Cost: $49.99/year. Yep, $50 a year to read your email. To some this is a deal breaker, but if I didn’t care about design or my apps I’d be pecking away on a Windows machine checking mail with Outlook and this wouldn’t be a post. I don’t mind investing in an app that gives me a beautiful design and makes my life a bit easier. If I rely heavily on an app I have no problems supporting it’s continued development to ensure the company stays in business and that they see updates as a priority. (How many apps have you relied on that are no longer maintained or have since shutdown?)

Pros: Their tagline is spot on. Newton really is beautiful, simple, and reliable.  I’ve only used this for a short time period but I think this app is one that could totally change how you look at and deal with email. The read receipts are a nice touch as well, no more “please respond if you get this email” lines. Newton sends a nice set of drip onboarding emails asking how it’s going (a real person replyed and helped) and also sent a 20% discount (expires in 24 hrs).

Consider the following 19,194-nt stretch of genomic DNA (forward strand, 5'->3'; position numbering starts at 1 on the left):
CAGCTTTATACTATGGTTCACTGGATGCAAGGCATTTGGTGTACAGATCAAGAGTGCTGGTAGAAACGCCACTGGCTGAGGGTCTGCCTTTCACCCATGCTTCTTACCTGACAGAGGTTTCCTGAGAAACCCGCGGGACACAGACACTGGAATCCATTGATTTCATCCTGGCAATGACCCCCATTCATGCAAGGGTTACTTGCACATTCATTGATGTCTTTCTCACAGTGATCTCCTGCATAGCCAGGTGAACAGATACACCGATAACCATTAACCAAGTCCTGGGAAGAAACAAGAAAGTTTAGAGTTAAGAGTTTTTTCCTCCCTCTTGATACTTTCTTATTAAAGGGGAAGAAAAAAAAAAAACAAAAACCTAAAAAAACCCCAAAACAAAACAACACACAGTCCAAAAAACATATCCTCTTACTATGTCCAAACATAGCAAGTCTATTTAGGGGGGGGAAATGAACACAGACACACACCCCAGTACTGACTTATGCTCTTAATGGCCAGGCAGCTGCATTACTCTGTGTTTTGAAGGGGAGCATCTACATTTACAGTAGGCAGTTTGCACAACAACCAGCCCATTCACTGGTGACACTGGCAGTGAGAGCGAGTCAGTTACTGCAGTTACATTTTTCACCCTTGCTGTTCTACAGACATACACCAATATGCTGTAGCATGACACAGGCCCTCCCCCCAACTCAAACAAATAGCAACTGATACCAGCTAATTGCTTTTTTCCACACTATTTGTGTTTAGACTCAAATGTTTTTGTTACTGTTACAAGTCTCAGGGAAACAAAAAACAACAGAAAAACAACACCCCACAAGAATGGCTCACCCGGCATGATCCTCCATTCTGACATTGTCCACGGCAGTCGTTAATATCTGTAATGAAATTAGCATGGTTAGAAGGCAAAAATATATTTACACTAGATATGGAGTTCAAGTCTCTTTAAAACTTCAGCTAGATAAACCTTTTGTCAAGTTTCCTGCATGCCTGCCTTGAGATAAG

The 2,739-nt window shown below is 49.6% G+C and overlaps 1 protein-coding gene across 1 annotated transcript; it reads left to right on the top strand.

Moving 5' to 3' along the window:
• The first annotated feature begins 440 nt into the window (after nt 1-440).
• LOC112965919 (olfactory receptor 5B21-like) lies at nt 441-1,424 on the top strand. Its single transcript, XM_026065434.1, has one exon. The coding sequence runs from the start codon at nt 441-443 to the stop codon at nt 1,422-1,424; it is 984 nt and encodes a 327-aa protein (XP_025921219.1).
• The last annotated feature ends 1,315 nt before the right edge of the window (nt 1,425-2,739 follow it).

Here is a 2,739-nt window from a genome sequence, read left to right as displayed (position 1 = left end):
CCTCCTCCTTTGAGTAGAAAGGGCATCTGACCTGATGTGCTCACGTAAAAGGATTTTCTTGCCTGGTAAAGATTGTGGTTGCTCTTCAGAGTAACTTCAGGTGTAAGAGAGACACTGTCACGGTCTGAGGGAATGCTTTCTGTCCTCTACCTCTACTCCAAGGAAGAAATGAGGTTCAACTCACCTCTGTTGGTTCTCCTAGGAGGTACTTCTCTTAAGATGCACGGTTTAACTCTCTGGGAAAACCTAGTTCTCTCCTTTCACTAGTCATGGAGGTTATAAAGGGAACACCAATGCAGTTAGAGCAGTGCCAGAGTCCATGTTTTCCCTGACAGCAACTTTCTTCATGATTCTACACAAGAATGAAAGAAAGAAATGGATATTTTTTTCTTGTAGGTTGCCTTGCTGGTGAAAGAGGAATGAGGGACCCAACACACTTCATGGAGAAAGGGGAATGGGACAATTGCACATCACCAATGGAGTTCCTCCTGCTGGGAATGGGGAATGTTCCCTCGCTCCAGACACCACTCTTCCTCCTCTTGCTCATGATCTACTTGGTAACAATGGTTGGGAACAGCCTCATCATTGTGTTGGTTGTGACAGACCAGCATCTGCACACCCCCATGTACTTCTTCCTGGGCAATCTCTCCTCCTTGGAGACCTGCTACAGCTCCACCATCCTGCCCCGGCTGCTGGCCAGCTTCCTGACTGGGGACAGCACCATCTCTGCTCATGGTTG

Cons: No templates. I’m unsure how this featured missed the boat but it did. Habits are hard to break. No more drag and drop and no more split screen means I feel a bit lost. I’d really have to totally buy into this new way of handling my email. It feels lacking, but that’s likely because I’m use to looking at 3 panes at once (folders, list of email, email reading) and going through email that way. Looking at such a focused view I feel like I don’t see the whole picture of my inbox, perhaps a good thing but very different. I also should note that you have to sign up for an account with Newton and I don’t think there was a way around this in the setup. Also I just noticed that even with the app closed it still checks email.

Bottom line: This may be all I need, but I’m not sure yet and if I buy in then it may feel very weird going back to another email app.

Apple Mail